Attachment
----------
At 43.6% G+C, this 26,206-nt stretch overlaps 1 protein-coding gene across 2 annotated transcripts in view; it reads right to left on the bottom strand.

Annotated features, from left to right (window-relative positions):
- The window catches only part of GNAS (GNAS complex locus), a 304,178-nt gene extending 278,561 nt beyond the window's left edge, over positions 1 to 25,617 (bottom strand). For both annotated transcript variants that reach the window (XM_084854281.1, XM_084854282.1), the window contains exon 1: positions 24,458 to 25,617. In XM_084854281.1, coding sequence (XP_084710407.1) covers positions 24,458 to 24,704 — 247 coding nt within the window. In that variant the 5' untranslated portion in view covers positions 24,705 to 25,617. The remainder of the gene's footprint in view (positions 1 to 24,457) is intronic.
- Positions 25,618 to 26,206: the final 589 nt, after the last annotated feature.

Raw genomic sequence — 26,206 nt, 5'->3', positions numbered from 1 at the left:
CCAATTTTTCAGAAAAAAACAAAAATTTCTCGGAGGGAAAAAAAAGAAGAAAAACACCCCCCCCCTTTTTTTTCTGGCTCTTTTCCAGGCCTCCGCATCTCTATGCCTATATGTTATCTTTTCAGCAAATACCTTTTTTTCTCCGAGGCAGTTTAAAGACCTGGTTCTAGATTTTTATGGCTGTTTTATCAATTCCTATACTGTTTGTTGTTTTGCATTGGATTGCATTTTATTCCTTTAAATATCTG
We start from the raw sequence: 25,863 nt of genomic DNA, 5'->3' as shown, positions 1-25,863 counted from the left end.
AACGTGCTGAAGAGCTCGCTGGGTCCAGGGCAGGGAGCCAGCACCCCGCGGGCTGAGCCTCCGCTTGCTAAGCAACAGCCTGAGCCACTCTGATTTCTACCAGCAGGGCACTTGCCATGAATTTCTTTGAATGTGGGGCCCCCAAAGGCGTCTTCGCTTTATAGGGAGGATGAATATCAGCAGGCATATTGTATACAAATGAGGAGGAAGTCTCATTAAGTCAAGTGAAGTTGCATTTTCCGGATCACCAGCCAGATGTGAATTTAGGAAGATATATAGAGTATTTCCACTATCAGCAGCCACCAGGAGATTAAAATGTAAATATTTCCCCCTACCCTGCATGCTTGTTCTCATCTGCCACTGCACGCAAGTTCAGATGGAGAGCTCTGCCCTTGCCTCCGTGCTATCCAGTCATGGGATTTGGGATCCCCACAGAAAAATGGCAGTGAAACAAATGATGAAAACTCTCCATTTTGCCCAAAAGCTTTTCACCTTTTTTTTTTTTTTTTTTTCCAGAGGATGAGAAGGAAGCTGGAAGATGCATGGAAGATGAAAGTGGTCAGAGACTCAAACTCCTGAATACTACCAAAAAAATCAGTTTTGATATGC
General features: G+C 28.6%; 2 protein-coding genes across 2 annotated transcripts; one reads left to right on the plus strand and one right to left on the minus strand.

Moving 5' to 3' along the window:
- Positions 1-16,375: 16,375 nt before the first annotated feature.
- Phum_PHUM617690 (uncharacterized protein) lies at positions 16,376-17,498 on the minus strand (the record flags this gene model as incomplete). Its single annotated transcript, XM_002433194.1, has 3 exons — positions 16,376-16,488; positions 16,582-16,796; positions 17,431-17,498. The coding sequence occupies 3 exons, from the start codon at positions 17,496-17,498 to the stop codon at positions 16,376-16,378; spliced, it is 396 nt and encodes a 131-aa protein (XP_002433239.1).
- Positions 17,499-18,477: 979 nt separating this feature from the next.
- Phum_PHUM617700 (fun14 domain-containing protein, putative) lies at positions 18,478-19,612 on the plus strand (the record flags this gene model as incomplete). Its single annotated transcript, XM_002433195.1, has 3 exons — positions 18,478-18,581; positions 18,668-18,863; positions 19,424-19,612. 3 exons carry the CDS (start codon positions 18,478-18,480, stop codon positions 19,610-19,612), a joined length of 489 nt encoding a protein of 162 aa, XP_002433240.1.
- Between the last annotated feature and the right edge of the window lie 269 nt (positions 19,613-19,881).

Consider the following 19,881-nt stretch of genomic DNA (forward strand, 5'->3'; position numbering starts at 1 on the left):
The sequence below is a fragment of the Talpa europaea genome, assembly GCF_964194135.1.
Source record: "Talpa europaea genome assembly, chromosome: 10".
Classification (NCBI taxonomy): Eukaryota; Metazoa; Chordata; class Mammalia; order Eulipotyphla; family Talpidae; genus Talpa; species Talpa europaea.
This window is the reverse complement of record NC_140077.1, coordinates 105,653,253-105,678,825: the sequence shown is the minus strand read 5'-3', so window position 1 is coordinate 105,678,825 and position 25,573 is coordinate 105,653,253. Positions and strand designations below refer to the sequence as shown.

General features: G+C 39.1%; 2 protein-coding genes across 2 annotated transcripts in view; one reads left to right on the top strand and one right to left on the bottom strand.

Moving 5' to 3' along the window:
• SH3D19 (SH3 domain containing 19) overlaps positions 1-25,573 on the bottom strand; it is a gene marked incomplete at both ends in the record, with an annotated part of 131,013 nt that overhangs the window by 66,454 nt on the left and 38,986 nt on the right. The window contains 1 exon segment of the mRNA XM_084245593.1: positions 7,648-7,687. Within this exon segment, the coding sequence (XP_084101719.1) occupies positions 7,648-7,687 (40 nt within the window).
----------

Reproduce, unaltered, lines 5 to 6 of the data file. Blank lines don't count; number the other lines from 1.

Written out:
Raw genomic sequence — 26,206 nt, 5'->3', positions numbered from 1 at the left:
CCAATTTTTCAGAAAAAAACAAAAATTTCTCGGAGGGAAAAAAAAGAAGAAAAACACCCCCCCCCTTTTTTTTCTGGCTCTTTTCCAGGCCTCCGCATCTCTATGCCTATATGTTATCTTTTCAGCAAATACCTTTTTTTCTCCGAGGCAGTTTAAAGACCTGGTTCTAGATTTTTATGGCTGTTTTATCAATTCCTATACTGTTTGTTGTTTTGCATTGGATTGCATTTTATTCCTTTAAATATCTG